It seems like in a weeks time the days have started to get more chilly and shorter. The trees are starting to shake off their leaves and we are greeted by cobnuts, apples and plums. Autumn is definitely upon us.
Last week I walked in a sunny meadow in Kent wearing a summer dress and red dancing shoes, today I’m packing a warm cardigan for London where I will stay with friends for a few days to attend this years food blogger conference. This time away from the hectic magazine deadlines and the company of like-minded food lovers from all over the globe will warm me with a fire of creativity.
In Kent, my mission was to find the ‘Kentish cob‘ which is a type of hazelnut that has been grown in England since Tudor times and perhaps even earlier. The Victorians considered the Kentish cobnuts to be a delicacy and therefore are responsible for planting 7000 acres of cobnut orchard or ‘plats’.
Like the cherry orchards, after first world war the amount of cobnut plats in Kent was drastically decreased to no more than 730 acres with a further decline to 250 acres today.
Unlike most hazelnuts, cobnuts are sold fresh and not dried. They are in season from the end of august through october.
At the beginning of the season the husks are green and the kernels very juicy, further into the season when the nuts have ripened the husks and shells are brown and the flavour has developed further to the hazelnut taste that we are used too.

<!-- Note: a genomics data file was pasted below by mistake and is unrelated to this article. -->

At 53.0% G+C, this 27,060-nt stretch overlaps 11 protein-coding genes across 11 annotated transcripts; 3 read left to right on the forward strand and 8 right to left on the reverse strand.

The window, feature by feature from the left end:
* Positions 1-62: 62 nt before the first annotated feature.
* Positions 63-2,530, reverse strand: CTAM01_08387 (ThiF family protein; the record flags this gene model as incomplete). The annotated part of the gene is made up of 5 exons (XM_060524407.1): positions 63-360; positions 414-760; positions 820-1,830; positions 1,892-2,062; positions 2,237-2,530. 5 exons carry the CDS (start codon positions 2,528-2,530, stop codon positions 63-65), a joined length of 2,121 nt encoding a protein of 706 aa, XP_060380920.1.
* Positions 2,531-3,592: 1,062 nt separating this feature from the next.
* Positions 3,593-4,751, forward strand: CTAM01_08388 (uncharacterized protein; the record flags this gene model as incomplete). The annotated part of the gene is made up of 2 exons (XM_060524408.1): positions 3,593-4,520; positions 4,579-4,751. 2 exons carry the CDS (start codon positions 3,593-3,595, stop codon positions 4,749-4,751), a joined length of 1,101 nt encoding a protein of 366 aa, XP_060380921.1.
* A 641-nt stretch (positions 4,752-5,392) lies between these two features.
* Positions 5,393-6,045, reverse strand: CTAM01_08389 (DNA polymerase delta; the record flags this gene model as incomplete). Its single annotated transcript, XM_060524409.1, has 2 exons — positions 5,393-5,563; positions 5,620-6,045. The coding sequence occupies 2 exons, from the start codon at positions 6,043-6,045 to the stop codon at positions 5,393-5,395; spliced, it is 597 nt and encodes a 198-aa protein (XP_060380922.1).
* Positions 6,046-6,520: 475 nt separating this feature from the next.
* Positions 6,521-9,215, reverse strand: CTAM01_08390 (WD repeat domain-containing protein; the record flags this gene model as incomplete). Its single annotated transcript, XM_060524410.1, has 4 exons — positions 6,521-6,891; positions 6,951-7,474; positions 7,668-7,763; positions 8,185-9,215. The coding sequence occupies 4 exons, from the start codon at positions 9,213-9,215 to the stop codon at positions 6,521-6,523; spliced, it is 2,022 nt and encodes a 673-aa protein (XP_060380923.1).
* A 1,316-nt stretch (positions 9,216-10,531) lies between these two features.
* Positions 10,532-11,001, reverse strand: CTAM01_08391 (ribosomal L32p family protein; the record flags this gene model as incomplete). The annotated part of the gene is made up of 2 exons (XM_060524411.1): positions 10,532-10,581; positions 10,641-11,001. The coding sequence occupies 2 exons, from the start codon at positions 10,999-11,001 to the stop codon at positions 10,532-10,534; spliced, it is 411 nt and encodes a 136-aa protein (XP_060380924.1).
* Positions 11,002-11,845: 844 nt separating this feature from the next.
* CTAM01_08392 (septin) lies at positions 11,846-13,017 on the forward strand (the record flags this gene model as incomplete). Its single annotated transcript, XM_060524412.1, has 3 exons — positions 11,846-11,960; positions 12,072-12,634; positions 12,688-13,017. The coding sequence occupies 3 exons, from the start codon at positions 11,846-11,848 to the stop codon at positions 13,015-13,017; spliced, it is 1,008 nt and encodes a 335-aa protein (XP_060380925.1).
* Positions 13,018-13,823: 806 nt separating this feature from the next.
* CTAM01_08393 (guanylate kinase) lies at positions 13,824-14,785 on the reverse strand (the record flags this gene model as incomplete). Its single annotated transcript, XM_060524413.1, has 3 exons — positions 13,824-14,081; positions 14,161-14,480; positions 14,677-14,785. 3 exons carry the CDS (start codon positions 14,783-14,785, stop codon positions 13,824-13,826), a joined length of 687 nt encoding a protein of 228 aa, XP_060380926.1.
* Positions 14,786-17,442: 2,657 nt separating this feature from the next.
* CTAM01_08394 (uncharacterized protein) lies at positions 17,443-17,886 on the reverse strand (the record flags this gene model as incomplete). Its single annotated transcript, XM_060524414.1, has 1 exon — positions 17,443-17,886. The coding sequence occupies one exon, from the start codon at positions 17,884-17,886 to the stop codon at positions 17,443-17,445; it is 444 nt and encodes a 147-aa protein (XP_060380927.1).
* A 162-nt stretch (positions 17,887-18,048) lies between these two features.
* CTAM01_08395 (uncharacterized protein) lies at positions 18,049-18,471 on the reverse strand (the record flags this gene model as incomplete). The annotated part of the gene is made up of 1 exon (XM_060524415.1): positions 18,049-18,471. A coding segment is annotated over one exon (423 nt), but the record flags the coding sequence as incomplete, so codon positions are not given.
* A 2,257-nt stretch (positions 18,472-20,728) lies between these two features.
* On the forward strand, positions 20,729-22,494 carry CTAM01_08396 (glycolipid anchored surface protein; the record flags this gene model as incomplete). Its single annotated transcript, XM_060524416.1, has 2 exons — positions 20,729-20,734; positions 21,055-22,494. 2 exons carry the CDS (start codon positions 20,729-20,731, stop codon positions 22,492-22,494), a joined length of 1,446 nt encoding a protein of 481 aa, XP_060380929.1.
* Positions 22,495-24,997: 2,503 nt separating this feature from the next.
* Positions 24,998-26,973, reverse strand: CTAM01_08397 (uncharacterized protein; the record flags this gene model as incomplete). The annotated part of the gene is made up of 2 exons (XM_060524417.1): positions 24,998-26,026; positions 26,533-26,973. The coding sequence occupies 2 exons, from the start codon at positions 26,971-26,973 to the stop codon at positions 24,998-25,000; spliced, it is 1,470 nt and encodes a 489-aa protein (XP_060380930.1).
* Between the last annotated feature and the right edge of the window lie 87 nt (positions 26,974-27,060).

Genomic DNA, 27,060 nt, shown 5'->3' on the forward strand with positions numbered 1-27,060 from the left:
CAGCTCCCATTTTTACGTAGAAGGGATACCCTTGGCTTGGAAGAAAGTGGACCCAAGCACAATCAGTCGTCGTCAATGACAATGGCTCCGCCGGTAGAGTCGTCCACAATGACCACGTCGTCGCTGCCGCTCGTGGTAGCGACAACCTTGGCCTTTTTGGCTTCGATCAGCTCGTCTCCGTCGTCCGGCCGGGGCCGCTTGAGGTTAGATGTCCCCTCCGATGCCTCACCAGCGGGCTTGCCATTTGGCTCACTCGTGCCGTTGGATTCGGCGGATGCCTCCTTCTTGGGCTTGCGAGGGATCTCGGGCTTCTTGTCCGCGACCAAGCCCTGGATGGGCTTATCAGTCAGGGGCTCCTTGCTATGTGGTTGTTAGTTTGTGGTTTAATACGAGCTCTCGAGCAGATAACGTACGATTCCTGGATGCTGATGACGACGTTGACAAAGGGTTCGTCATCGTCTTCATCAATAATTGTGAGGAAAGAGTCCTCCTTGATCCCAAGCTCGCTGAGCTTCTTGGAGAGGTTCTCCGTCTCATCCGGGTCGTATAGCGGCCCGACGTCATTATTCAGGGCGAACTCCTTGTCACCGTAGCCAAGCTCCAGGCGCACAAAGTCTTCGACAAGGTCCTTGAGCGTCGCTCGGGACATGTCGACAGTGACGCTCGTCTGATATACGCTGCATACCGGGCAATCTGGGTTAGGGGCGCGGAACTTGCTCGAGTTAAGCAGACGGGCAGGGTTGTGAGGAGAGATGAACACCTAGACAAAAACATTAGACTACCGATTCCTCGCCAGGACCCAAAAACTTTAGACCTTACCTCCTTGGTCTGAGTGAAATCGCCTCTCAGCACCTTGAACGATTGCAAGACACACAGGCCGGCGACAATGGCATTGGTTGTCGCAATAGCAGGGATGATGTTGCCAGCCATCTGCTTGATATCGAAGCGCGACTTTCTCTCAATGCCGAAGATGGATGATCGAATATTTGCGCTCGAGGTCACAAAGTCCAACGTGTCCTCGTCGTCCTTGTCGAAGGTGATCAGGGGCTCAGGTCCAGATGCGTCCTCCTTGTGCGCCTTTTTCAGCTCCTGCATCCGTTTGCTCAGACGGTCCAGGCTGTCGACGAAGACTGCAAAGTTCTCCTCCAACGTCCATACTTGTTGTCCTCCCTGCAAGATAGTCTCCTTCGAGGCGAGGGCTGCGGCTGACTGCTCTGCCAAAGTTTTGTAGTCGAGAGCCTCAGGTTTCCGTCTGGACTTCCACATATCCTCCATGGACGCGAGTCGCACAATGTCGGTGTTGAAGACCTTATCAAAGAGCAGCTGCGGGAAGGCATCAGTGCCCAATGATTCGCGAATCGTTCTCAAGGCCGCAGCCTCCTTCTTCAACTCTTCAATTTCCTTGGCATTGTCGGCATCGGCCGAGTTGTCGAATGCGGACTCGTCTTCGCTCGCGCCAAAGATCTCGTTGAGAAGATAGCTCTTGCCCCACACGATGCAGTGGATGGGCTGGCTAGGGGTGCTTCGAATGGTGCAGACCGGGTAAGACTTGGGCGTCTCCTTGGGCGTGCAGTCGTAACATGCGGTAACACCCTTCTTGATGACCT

Kentish cobnut cake
traditional Kentish recipe adapted from English Teatime Recipes
To roast the cobnuts
Remove the shells and place them in an oven at 160C for 45 minutes
For the cobnut cake
• 225 g self-raising flour
• 110 unsalted butter, at room temperature
• 110 g light soft brown sugar
• 3 free-range eggs, beaten
• 50 g (1 cup) cobnuts, shells removed, roasted and finely chopped
For the cobnut cake, preheat the oven to 160C°.
Line you cake tin with baking paper.Add the butter to the flour and mix until it resembles breadcrumbs
Add the sugar and eggs and beat until well combined.
Stir in the chopped cobnuts until well combined.
Spoon the mixture into the prepared cake tin, gently spreading the batter into all the corners.
Put the cake in to the oven and bake for 1h 20 min, or until the cake has risen and is lovely golden-brown, when a skewer is inserted into the centre of the cake it has to come out clean.
Set the cake aside to cool slightly in the tin.
For the apple compôte
• 3 apples, peeled, cores removed, finely chopped
• 2-3 tbsp cane sugar
• 2 tbsp water
Heat the water in a frying pan over a medium heat.
Add the sugar and let it dissolve
Add the apples and stir well
Cook until the apples have broken down slightly and the mixture has thickened.
Serve the slices of cake with a spoonful of warm or cold apple compôte.
For more information about Kentish Cobnuts visit this website: www.kentishcobnutsassociation.org.uk